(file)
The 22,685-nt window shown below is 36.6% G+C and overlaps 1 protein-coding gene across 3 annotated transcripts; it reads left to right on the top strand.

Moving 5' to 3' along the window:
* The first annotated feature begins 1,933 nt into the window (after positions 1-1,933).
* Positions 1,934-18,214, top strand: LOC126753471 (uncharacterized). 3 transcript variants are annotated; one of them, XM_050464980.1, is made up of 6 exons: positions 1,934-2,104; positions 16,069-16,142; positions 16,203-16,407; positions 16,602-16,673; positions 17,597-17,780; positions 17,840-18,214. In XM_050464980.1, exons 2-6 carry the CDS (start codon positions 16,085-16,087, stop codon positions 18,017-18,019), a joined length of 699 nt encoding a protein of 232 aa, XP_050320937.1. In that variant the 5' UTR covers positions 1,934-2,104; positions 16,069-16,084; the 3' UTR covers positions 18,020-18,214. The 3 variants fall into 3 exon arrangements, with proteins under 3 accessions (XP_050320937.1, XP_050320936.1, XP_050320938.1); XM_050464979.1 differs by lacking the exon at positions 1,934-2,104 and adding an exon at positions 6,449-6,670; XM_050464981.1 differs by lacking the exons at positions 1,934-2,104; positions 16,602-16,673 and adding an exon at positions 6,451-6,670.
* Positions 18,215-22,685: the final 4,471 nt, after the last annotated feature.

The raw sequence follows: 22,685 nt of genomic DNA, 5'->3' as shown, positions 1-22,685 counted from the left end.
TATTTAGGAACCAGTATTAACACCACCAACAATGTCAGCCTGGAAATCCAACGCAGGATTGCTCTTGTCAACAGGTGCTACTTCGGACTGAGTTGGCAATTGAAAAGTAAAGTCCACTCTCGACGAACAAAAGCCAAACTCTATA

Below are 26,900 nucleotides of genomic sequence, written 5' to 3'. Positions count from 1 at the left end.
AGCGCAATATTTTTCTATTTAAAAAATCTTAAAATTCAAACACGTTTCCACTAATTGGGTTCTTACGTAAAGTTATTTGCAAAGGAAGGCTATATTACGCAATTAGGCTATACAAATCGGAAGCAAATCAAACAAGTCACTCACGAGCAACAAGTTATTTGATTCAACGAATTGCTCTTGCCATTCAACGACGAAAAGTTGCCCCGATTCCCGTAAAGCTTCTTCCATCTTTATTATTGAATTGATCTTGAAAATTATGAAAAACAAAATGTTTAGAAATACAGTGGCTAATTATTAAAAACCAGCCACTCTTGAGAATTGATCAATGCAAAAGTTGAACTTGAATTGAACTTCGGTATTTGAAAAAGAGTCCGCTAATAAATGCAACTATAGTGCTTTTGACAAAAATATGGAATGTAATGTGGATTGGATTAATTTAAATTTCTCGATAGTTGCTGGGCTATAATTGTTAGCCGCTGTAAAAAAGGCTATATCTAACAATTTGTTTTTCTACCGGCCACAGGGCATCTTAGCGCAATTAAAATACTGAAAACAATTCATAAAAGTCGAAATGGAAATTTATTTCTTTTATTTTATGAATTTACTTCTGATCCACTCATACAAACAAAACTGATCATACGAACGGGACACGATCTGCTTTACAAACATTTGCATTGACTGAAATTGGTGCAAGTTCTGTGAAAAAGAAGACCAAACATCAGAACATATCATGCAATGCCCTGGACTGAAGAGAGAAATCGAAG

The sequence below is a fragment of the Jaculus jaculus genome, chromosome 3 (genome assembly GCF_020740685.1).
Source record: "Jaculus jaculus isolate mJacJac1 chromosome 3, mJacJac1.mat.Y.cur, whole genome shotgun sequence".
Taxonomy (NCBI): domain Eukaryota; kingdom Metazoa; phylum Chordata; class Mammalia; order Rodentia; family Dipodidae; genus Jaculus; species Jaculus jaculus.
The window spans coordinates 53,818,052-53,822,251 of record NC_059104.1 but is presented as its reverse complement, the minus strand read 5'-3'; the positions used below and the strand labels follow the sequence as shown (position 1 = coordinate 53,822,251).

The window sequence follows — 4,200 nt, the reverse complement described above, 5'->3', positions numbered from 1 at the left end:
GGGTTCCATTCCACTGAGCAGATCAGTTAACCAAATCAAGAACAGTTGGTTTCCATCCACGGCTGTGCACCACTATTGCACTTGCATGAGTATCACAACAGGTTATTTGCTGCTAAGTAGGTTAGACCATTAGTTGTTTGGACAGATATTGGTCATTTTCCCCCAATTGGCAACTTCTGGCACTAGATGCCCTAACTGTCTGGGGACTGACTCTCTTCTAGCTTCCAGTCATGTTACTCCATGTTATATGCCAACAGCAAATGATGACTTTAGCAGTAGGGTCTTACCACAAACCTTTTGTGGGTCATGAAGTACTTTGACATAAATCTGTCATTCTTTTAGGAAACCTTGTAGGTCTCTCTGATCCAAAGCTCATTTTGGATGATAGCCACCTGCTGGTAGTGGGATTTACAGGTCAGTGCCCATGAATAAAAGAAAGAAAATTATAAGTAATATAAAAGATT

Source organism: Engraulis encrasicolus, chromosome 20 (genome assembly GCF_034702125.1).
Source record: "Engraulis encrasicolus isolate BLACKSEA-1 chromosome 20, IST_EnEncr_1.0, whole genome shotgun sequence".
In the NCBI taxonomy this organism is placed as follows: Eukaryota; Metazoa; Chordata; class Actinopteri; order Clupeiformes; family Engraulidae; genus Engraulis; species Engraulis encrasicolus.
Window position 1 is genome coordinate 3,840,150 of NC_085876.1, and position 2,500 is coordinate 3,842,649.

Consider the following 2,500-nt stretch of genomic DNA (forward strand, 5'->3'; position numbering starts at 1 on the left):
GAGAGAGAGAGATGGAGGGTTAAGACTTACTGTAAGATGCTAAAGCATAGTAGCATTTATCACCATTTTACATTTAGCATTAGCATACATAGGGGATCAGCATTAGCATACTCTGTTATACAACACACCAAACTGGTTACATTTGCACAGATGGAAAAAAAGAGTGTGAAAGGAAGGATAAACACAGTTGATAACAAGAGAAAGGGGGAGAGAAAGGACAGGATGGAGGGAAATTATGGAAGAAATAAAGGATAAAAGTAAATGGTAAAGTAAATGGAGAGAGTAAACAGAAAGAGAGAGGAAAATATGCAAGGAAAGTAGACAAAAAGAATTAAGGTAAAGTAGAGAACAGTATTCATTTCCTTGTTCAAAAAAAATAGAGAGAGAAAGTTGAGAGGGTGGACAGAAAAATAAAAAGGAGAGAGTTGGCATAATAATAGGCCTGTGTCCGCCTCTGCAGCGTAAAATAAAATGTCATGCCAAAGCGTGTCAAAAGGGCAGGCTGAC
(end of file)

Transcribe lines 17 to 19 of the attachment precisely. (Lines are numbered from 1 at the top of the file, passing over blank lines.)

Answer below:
Source record: "Engraulis encrasicolus isolate BLACKSEA-1 chromosome 20, IST_EnEncr_1.0, whole genome shotgun sequence".
In the NCBI taxonomy this organism is placed as follows: Eukaryota; Metazoa; Chordata; class Actinopteri; order Clupeiformes; family Engraulidae; genus Engraulis; species Engraulis encrasicolus.
Window position 1 is genome coordinate 3,840,150 of NC_085876.1, and position 2,500 is coordinate 3,842,649.